The Space Reviewin association with SpaceNews
 

NSRC 2020

 
SBSP illustration
A space-based solar power concept from the 1990s. (credit: NASA)

Better than Paris: space solar power


Bookmark and Share

A national program in space-based solar power (SBSP) could do more for solving climate change than the Paris Accord ever could. SBSP is the advanced energy source that “shovel ready,” is fully renewable, produces no greenhouse gasses, is not intermittent, has 24-hour availability, could be made-in-America and could scale to all global demand six times over. Within a generation, we could transform our society to abundant clean energy, enable a $300-trillion global economy, create five million new jobs, drive all carbon emissions to zero, and then have spare energy to suck carbon out of the air.

I’m with Elon Musk that we need to figure out how to stop experimenting with dumping carbon in to out atmosphere and find a better way. But I’m pro-business and pro-growth, not anti-growth, and believe that business and technological innovation are more powerful tools than restraint.

Now if that’s technically feasible—and a lot of credible institutions have said that it is, including NASA, the Department of Energy, the Department of Defense, the International Academy of Astronautics, and the National Academies—then why isn’t this on the agenda? Maybe because our national space program has been run by public servants who think about flags and footprints to show off national plumage, and not businesspeople looking for new markets and competitive advantage.

Look, I’m a “Pentagon Green”—strong on defense, and a fiscal conservative who believes that climate change and energy security represents real national security threats. I’m with Elon Musk that we need to figure out how to stop experimenting with dumping carbon in to out atmosphere and find a better way. I believe in the power of innovation. But I’m pro-business and pro-growth, not anti-growth, and believe that business and technological innovation are more powerful tools than restraint.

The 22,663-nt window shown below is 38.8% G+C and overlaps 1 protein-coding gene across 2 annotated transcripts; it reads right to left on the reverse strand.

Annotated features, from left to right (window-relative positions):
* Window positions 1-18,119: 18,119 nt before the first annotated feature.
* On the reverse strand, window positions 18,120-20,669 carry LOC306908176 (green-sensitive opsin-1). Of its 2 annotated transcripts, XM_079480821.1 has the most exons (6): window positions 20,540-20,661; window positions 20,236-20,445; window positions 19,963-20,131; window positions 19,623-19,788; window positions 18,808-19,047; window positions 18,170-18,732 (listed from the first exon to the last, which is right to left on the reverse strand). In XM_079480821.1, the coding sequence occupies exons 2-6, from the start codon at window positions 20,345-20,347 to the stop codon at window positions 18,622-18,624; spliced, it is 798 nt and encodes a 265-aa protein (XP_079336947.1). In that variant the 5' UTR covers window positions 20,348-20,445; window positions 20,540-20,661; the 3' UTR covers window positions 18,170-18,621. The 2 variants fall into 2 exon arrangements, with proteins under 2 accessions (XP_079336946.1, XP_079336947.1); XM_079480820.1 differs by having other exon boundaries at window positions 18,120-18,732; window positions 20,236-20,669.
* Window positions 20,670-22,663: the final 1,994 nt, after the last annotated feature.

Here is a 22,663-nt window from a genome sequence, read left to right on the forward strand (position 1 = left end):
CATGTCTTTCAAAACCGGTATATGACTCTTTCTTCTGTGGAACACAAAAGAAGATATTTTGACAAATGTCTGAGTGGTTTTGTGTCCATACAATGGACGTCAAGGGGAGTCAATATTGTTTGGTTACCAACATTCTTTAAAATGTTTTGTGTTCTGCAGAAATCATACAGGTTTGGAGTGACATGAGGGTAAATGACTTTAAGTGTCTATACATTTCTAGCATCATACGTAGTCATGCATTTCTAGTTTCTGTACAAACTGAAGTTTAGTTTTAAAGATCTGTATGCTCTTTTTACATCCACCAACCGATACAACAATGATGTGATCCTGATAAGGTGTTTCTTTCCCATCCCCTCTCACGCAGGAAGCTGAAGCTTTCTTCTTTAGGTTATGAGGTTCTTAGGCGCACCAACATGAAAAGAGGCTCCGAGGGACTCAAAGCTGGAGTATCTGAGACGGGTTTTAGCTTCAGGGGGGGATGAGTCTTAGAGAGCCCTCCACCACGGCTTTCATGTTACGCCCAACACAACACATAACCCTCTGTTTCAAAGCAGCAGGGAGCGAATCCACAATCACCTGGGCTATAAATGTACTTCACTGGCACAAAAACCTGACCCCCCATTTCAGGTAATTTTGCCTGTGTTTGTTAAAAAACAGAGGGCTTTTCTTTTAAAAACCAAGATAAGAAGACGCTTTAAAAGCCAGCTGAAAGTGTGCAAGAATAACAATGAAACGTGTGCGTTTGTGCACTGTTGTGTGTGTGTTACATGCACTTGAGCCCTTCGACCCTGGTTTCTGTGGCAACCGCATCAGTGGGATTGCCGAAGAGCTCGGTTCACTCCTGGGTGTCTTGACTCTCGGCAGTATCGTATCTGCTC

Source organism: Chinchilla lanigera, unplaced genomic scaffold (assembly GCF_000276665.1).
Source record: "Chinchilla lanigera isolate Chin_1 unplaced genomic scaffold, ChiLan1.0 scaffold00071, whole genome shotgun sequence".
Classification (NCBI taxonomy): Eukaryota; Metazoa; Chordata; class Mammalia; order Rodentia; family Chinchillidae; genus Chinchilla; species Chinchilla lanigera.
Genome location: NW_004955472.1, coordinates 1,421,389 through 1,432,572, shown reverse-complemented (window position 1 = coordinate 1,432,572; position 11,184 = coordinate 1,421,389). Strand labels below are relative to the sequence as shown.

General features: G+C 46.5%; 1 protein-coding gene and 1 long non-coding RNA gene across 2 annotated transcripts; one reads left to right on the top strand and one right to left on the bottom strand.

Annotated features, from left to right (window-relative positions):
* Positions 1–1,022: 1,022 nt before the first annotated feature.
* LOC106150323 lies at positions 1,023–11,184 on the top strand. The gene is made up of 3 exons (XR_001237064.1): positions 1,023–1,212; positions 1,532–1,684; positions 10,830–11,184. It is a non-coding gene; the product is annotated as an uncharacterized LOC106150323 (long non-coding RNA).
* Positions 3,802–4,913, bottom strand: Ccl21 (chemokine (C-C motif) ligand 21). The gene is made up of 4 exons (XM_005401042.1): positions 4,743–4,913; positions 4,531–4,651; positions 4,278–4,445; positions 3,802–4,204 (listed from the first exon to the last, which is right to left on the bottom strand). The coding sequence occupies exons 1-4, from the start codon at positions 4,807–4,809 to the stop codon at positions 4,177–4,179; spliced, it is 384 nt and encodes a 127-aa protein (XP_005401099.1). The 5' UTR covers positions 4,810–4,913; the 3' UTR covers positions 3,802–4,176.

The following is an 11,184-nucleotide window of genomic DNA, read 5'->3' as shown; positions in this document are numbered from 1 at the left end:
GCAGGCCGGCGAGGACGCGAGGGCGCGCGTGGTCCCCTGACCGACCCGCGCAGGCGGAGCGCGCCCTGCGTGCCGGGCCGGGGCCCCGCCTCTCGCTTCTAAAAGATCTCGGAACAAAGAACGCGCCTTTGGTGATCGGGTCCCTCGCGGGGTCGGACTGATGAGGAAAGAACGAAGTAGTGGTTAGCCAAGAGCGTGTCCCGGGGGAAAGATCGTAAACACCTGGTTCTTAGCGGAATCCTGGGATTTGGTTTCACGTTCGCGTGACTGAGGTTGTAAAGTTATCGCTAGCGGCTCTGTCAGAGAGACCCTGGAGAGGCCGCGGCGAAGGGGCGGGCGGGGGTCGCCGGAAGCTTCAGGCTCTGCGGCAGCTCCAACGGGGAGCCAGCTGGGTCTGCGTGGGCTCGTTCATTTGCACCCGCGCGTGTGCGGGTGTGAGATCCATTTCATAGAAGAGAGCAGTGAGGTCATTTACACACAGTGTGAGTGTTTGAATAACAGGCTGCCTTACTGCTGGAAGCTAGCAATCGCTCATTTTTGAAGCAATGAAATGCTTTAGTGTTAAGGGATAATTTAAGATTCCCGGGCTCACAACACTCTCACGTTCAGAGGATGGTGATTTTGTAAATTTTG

Few have articulated the really big picture better than Amazon and Blue Origin founder Jeff Bezos:

We need to go into space if we want to continue to have a growing civilization. If you take baseline energy usage on Earth and compound it at just 3 percent a year for 500 years you have to cover the entire surface of the Earth with solar cells. That's just not going to happen. If we want to continue to grow—another route would be to just face stasis and not continue to grow—I don't think that's as interesting, I don't think you want to survive on this planet, I think you want to–you know—thrive and do amazing things. And to do that we need to go out into the solar system… I predict that in the next few hundred years, all heavy industry will move off the planet. It will just be way more convenient to do it in space, where you have better access to resources, better access to 24-hour solar power. You know, solar power on Earth is not that great because the planet shades us half the time. In space you get power all the time. So there will be a lot of advantages to doing heavy manufacturing there, and Earth will end up zoned residential and light industry. You know, we want to go to space to save the Earth.

Amen. Jeff’s sentiments are right on. And, by the way, widely shared in the American public.

Surveys by Matula and Loveland have shown that when offered the choice, Americans overwhelmingly choose “Build satellites in Earth orbit to collect solar energy to beam to utilities on Earth” above other space goals. A pity they have never been given such a choice.

chart
Survey results show public interest in SBSP.

The Pentagon tried to give America that choice in 2008, publishing a report “Space Based Solar Power: An Opportunity for Strategic Security” aimed to get the attention of President George W. Bush to get us off our addition to foreign oil, but without any luck. We thought the incoming Obama Administration would take action on it given its capability to solve climate change, but despite pushing it as one of the administration’s first white papers, and an “all of the above” energy strategy, the administration was literally not looking “above.” The Obama Administration started its Open Government Internet initiative. Space Solar Power became the number one idea at OpenNASA, OpenEnergy, and OpenOSTP, but no action was taken.

In my judgement, America could easily get the launch costs required to make space solar power possible, and at least three American companies have viable paths to reduce the mass of satellites to make them profitable even without further launch cost reductions.

The State Department tried in 2010 to make it a deliverable for international cooperation for Obama’s first trip to India, but it was stillborn. India’s former president, Dr. APJ Kalam, and the US-based National Space Society tried to put it on the agenda with a public initiative aimed at the administration, but was ignored. The Pentagon tried again in 2016, holding competitions across the federal government for the best ideas that could advance comprehensive national power. The Space Solar Power D3 Proposal took first honors, and even presented their vision video at the White House, but no action was taken. Even with eight years of a president with an agenda for renewable energy, innovation, and action on climate change, the one idea that could have been truly revolutionary was ignored, and an opportunity for a real legacy was lost.